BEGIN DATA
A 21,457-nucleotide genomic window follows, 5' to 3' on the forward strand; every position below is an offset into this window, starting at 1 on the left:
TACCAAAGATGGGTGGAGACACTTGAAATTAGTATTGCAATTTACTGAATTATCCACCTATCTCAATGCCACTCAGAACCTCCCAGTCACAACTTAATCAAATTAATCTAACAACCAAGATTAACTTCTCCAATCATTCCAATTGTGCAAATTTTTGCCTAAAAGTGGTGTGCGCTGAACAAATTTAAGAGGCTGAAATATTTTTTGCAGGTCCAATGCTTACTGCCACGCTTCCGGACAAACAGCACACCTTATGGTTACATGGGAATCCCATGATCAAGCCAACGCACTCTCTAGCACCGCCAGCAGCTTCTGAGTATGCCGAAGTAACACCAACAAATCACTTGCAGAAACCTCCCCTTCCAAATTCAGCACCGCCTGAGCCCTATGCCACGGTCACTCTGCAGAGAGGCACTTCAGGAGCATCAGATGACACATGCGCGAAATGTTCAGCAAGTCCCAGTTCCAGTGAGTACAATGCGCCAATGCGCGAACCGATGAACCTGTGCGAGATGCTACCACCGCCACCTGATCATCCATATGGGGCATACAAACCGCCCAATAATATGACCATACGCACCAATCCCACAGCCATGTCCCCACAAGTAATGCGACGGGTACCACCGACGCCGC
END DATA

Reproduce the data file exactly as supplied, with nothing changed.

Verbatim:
A 21,457-nucleotide genomic window follows, 5' to 3' on the forward strand; every position below is an offset into this window, starting at 1 on the left:
TACCAAAGATGGGTGGAGACACTTGAAATTAGTATTGCAATTTACTGAATTATCCACCTATCTCAATGCCACTCAGAACCTCCCAGTCACAACTTAATCAAATTAATCTAACAACCAAGATTAACTTCTCCAATCATTCCAATTGTGCAAATTTTTGCCTAAAAGTGGTGTGCGCTGAACAAATTTAAGAGGCTGAAATATTTTTTGCAGGTCCAATGCTTACTGCCACGCTTCCGGACAAACAGCACACCTTATGGTTACATGGGAATCCCATGATCAAGCCAACGCACTCTCTAGCACCGCCAGCAGCTTCTGAGTATGCCGAAGTAACACCAACAAATCACTTGCAGAAACCTCCCCTTCCAAATTCAGCACCGCCTGAGCCCTATGCCACGGTCACTCTGCAGAGAGGCACTTCAGGAGCATCAGATGACACATGCGCGAAATGTTCAGCAAGTCCCAGTTCCAGTGAGTACAATGCGCCAATGCGCGAACCGATGAACCTGTGCGAGATGCTACCACCGCCACCTGATCATCCATATGGGGCATACAAACCGCCCAATAATATGACCATACGCACCAATCCCACAGCCATGTCCCCACAAGTAATGCGACGGGTACCACCGACGCCGC